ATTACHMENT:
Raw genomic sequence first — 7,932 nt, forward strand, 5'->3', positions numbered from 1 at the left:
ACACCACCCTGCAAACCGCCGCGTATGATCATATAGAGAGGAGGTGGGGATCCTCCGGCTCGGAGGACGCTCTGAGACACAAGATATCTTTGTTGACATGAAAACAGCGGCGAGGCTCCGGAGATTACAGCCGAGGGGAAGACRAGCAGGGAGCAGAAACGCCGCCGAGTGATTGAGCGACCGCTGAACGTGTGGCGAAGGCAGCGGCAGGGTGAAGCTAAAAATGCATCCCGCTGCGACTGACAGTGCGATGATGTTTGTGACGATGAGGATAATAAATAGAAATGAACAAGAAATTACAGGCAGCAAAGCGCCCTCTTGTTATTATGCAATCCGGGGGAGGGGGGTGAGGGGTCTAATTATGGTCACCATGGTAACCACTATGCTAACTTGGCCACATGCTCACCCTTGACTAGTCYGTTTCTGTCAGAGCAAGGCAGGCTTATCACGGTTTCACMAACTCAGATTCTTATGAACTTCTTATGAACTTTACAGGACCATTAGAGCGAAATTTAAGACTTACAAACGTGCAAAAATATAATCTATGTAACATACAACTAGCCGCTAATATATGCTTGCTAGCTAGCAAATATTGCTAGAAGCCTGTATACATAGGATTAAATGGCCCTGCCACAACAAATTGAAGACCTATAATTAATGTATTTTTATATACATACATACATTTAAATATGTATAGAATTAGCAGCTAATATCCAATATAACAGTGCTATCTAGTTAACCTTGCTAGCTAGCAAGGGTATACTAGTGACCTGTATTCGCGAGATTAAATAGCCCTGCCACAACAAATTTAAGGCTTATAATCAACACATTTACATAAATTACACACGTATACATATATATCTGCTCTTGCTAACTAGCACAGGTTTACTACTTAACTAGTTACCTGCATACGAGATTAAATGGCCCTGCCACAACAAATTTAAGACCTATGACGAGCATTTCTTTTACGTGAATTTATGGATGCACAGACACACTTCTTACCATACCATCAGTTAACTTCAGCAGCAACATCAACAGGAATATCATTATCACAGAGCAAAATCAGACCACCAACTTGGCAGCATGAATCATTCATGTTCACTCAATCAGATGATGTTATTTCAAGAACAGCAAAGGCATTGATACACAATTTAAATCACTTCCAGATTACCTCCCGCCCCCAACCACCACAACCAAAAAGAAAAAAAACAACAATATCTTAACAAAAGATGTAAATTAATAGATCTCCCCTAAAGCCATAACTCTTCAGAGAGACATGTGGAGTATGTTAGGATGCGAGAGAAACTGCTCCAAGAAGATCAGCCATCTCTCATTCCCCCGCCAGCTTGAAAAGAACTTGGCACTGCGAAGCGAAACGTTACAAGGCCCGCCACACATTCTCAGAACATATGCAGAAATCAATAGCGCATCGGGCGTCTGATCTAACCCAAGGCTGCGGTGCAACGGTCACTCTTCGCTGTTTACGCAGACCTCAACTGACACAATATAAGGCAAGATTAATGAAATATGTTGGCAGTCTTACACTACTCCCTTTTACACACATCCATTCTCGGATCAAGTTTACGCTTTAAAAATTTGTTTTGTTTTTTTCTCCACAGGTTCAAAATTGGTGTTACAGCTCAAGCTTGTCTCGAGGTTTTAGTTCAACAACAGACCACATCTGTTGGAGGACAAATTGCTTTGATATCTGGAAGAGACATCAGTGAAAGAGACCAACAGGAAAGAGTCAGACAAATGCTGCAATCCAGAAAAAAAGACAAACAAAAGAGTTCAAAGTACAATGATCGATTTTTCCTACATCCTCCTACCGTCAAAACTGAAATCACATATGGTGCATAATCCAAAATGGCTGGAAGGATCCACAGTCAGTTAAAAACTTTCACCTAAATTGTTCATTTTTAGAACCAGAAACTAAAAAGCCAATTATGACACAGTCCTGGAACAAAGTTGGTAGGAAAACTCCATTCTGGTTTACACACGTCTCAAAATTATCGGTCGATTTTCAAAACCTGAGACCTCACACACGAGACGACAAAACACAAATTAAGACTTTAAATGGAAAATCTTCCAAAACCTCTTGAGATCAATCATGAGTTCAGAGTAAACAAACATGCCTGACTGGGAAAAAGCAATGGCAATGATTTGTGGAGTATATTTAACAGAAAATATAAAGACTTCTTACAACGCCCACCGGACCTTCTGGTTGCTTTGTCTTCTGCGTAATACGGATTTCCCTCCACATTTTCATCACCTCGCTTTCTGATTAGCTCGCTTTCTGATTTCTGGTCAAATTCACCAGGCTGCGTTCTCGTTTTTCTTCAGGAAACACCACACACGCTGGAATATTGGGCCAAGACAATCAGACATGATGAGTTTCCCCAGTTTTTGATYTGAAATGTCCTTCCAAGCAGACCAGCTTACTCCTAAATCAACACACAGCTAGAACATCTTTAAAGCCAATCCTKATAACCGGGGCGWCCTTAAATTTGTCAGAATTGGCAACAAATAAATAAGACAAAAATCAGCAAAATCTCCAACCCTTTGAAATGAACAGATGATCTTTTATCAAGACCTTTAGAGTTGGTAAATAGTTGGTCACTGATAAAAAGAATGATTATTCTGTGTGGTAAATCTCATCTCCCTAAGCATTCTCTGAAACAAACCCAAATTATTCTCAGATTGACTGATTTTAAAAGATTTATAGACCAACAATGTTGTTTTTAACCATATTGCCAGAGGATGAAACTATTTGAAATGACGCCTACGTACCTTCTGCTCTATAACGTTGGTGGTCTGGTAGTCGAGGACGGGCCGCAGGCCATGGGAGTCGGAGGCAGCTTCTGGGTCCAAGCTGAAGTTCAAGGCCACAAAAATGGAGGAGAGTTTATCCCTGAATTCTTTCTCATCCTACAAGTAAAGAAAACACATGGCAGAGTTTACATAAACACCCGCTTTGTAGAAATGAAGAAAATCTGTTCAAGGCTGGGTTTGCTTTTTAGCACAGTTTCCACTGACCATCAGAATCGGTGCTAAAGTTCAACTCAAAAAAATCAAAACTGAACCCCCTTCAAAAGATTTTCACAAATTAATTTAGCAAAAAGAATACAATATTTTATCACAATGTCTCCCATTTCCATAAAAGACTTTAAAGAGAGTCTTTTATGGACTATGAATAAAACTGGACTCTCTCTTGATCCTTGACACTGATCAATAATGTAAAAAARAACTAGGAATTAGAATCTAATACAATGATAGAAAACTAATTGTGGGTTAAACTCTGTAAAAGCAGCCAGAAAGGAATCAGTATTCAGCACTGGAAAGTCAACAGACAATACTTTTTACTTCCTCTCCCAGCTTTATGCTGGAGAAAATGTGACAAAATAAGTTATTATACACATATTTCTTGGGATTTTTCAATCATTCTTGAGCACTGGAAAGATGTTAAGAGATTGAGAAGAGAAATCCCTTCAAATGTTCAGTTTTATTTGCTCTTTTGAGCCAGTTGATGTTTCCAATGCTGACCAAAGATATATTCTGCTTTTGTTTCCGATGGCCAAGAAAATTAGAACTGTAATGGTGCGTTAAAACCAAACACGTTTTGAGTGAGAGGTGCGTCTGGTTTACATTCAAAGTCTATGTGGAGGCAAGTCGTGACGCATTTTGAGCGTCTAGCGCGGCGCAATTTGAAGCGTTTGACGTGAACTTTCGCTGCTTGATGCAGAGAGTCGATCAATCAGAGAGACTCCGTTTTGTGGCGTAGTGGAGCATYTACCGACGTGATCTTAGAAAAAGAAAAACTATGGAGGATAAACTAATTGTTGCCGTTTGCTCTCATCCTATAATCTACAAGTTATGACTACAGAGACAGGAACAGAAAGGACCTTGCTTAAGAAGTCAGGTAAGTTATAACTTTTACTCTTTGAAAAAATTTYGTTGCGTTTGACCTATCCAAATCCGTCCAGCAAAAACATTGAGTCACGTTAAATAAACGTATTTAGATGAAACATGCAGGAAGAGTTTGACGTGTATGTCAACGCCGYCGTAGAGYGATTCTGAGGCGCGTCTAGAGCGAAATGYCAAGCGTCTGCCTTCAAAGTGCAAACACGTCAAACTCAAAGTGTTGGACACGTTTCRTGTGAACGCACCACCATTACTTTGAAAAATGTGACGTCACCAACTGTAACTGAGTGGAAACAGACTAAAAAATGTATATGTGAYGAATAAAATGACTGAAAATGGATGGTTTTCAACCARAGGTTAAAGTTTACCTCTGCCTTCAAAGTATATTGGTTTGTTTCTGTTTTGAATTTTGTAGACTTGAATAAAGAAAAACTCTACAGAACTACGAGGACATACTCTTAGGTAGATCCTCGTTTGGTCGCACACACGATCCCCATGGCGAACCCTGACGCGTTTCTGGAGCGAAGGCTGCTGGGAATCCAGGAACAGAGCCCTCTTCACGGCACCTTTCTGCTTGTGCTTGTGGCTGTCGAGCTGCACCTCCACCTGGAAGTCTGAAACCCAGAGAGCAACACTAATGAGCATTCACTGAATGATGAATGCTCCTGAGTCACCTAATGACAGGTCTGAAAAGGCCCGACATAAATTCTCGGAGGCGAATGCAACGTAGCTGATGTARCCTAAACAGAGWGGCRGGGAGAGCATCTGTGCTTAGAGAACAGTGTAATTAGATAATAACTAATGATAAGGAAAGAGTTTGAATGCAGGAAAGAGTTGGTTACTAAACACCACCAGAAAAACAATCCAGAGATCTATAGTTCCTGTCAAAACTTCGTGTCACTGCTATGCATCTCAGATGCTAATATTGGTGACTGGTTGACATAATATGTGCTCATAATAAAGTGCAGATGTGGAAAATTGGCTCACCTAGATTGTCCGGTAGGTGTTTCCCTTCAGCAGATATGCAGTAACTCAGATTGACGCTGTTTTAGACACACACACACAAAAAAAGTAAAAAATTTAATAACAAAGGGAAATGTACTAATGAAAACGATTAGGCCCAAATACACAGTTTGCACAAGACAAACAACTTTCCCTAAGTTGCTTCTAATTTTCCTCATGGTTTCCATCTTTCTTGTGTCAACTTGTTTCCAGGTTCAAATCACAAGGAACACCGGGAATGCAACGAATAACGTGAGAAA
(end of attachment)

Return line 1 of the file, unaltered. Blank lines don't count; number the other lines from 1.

Raw genomic sequence first — 7,932 nt, forward strand, 5'->3', positions numbered from 1 at the left: